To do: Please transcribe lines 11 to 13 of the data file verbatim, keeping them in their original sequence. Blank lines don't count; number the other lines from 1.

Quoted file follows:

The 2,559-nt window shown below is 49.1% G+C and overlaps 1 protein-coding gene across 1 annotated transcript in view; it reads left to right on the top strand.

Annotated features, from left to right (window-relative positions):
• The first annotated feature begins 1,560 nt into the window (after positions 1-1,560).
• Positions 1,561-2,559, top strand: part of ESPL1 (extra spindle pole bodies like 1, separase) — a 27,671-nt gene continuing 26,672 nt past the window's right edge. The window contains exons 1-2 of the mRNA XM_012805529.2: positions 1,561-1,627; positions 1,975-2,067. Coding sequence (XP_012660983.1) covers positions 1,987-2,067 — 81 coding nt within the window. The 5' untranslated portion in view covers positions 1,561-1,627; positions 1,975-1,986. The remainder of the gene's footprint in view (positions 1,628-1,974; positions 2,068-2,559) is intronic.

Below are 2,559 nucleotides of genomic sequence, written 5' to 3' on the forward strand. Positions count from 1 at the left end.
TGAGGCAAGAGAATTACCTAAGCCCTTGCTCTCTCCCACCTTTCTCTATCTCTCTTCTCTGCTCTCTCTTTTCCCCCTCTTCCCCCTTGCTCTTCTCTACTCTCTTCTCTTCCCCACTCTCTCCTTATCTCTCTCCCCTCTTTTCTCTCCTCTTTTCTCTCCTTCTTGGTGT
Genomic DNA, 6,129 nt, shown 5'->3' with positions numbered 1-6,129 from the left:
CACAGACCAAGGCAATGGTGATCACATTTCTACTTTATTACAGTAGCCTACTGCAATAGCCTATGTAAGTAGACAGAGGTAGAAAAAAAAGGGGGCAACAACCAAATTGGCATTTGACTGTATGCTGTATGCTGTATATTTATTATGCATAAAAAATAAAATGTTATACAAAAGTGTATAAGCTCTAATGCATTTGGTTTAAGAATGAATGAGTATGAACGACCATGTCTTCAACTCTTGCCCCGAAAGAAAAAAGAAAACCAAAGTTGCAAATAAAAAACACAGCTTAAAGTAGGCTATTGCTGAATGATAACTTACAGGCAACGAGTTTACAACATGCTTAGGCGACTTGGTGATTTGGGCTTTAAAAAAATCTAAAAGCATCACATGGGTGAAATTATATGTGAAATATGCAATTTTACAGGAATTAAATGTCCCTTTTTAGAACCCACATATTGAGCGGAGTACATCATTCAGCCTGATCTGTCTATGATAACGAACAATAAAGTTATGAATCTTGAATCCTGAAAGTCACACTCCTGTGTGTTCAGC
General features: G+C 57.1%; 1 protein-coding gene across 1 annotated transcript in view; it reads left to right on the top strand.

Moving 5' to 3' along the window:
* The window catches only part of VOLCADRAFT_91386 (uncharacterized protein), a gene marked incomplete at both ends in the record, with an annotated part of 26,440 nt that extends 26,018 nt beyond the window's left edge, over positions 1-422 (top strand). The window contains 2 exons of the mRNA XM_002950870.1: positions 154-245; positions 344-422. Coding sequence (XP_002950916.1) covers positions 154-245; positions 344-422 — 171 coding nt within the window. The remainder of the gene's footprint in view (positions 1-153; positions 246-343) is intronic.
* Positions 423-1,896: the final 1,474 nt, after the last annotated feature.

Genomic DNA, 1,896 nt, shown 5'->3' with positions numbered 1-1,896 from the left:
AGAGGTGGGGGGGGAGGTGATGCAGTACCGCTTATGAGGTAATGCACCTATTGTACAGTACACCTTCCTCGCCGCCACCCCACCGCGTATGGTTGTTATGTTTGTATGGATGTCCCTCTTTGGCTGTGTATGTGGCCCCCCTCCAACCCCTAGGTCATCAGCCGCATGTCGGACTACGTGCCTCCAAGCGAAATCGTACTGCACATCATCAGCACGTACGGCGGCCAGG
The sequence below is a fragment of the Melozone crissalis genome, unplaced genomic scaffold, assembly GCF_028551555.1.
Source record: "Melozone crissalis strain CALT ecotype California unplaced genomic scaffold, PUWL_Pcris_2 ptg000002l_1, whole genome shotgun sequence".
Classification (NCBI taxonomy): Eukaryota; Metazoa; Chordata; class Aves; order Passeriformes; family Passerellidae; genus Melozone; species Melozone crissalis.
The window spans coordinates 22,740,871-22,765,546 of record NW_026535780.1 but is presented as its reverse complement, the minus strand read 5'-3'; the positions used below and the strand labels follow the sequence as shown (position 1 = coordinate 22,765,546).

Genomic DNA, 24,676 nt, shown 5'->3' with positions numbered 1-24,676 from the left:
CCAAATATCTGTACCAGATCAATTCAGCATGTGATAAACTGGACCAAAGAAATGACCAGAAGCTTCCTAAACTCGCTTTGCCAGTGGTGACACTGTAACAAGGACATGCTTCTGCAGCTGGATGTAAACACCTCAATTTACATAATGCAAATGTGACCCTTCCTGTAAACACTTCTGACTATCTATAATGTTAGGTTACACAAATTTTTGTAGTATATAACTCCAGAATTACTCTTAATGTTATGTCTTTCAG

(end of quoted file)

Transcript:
* The window catches only part of VOLCADRAFT_91386 (uncharacterized protein), a gene marked incomplete at both ends in the record, with an annotated part of 26,440 nt that extends 26,018 nt beyond the window's left edge, over positions 1-422 (top strand). The window contains 2 exons of the mRNA XM_002950870.1: positions 154-245; positions 344-422. Coding sequence (XP_002950916.1) covers positions 154-245; positions 344-422 — 171 coding nt within the window. The remainder of the gene's footprint in view (positions 1-153; positions 246-343) is intronic.
* Positions 423-1,896: the final 1,474 nt, after the last annotated feature.

Genomic DNA, 1,896 nt, shown 5'->3' with positions numbered 1-1,896 from the left: